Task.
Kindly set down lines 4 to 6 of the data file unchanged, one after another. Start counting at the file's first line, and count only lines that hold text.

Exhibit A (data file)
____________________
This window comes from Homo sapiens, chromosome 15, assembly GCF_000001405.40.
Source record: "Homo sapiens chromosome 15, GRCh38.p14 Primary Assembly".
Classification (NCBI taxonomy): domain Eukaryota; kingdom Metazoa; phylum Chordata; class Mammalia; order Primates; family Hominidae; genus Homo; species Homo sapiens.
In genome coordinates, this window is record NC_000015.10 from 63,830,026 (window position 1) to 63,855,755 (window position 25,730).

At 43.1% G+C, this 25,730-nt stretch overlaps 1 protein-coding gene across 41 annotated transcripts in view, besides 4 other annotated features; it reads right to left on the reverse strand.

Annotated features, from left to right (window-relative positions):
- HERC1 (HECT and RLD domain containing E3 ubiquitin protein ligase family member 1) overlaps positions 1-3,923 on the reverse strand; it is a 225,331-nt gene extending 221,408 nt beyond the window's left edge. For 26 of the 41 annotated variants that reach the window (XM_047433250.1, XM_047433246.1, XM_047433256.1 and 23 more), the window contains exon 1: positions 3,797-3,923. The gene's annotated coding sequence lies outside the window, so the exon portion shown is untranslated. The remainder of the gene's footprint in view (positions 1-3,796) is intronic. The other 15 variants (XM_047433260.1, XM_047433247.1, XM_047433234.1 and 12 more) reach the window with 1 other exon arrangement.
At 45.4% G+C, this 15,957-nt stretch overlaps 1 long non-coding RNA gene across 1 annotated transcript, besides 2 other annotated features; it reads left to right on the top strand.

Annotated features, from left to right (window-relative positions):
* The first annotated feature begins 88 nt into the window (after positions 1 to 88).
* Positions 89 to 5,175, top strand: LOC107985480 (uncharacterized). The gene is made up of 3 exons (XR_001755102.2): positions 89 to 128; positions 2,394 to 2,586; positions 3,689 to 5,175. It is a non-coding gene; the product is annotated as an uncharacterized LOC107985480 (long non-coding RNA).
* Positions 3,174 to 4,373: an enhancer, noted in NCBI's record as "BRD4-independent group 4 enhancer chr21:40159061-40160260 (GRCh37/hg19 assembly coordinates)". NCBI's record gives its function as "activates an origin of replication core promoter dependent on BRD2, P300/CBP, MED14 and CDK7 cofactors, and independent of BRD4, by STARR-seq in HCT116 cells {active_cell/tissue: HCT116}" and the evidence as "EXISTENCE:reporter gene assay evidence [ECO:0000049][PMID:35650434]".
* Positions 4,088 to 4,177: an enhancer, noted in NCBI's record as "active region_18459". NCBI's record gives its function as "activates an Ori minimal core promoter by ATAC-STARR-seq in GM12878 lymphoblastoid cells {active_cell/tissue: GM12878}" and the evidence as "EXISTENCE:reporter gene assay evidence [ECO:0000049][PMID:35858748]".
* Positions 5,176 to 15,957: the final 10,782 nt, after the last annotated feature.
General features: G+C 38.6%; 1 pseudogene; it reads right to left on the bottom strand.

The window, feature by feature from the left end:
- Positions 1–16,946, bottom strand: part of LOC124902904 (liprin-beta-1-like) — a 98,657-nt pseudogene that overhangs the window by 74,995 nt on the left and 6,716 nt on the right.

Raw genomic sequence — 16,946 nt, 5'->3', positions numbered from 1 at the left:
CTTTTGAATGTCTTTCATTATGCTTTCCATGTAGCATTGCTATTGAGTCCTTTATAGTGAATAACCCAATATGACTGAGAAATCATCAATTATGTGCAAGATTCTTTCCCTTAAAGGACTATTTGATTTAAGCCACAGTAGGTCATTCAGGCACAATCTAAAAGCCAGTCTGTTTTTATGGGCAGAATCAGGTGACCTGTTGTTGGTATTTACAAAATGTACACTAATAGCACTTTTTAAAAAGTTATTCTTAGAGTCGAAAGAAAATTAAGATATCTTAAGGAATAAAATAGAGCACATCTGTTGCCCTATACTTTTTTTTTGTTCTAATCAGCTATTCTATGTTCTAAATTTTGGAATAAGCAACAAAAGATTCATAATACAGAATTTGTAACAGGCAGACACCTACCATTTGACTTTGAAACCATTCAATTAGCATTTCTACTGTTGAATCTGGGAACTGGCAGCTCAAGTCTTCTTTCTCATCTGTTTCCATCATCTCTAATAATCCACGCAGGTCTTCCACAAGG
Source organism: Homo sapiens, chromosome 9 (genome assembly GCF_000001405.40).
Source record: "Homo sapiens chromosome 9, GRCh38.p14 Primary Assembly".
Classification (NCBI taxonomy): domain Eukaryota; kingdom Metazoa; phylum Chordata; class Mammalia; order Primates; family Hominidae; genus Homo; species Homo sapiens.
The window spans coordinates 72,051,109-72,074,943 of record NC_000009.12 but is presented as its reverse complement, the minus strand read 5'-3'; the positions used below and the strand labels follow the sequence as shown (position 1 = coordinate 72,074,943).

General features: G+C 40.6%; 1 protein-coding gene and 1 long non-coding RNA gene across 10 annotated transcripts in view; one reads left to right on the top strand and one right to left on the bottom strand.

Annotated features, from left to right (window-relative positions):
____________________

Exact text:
In genome coordinates, this window is record NC_000015.10 from 63,830,026 (window position 1) to 63,855,755 (window position 25,730).

At 43.1% G+C, this 25,730-nt stretch overlaps 1 protein-coding gene across 41 annotated transcripts in view, besides 4 other annotated features; it reads right to left on the reverse strand.

Annotated features, from left to right (window-relative positions):